Let’s talk about mattresses. In this article we’ll cover a common misconception about foam, break down the different types of foam mattresses, and identify key demographics.
Misconception: Polyurethane Foam vs. Memory Foam
This question itself holds a misconception because memory foam is a type of polyurethane foam! In the foaming industry, we call memory foam viscoelastic, and it’s basically a denser, more elastic, and low-resilience polyurethane foam. Pros in the mattress industry typically call regular non-viscoelastic PU foam polyfoam. So we should rephrase the question: polyfoam vs. memory foam, which one is for me?
This is your most traditional foam, typically seen on innerspring mattresses. Polyfoam density and stiffness are adjustable to a certain degree, and typically, denser foams are more expensive because they require more materials. We have an upcoming article all about foam densities (subscribe to stay up to date with the Sunkist blog), so suffice to say that denser foams also tend to last longer. Innersprings are cooler thanks to the springs inside, but are also noisier and bulkier as a result, requiring compression packaging to shrink and ship. Polyfoam mattresses make up the majority of the global market because they are A) widely known, and B) cheap to make.
Viscoelastic holds a huge share of the global market as well, however, with several powerhouse manufacturers from the U.S. The low resilience of memory foam makes it very good for pressure and pain relief. Side-sleepers, for instance, can lie on a memory foam mattress without feeling as much pressure on their shoulders and hips. Memory foam is also quieter to sleep in and allows for more motion isolation, making it ideal for people who share a bed. This sensory difference is key when talking about polyurethane foam vs. memory foam—memory foam sleepers feel like they are “in” the mattress, whereas polyfoam sleepers prefer being “on” the mattress.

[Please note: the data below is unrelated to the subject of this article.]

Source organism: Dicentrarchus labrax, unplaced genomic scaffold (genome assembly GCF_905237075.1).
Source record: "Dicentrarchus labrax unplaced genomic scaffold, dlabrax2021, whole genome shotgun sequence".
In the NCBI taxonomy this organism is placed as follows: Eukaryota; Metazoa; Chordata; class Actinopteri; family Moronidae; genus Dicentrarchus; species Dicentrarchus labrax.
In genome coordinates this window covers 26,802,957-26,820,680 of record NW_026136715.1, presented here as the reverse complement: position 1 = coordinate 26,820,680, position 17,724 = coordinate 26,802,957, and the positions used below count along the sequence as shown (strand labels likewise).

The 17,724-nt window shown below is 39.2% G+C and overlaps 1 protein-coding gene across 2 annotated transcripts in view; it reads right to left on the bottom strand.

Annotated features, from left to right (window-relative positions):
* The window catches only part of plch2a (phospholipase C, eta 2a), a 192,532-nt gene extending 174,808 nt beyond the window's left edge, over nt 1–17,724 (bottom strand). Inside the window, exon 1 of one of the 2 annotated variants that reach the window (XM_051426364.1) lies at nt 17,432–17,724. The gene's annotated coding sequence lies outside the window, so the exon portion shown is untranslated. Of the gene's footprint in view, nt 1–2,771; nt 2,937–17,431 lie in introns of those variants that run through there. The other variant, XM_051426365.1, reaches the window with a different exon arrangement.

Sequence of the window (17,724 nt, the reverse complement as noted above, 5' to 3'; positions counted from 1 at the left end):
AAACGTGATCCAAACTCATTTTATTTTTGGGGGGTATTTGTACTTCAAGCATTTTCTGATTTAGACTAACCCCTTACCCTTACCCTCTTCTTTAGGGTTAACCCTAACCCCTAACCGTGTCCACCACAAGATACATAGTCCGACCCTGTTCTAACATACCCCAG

The potential downsides to memory foam are that it sleeps hotter and it’s not very responsive. People with joint pain, for instance, may prefer memory foam for pressure relief, but they might also have a hard time getting out of a memory foam mattress. As a solution, memory foam mattresses typically come stacked with a blend of polyfoam for stiffness and cooling gels to prevent overheating.
Another problem with memory foam people often ask about is offgassing, which we cover in more detail here.
Last but not least, latex mattresses are also a major global player. Manufacturers typically set up latex as an opponent to memory foam. Unlike viscoelastic, it sleeps cool, is typically made of natural material (though synthetic latex is also an option), and is bouncy and responsive. On the flipside, it offers less pressure relief, is generally heavier, and is more expensive. Memory foam can range from around USD 400 to upwards of $2000, but latex products all seem to be in the price range of $1000 and above.
The three primary types of mattress foams are polyfoam, memory foam, and latex. When asked polyurethane foam vs. memory foam, our answer is that polyfoam is the cheapest and most globally prevalent. Memory foam is gaining market ground by virtue of its orthopedic benefits as a new solution to comfort. Latex is a growing segment transitioning out of luxury use and entering the mainstream as an alternative to memory foam.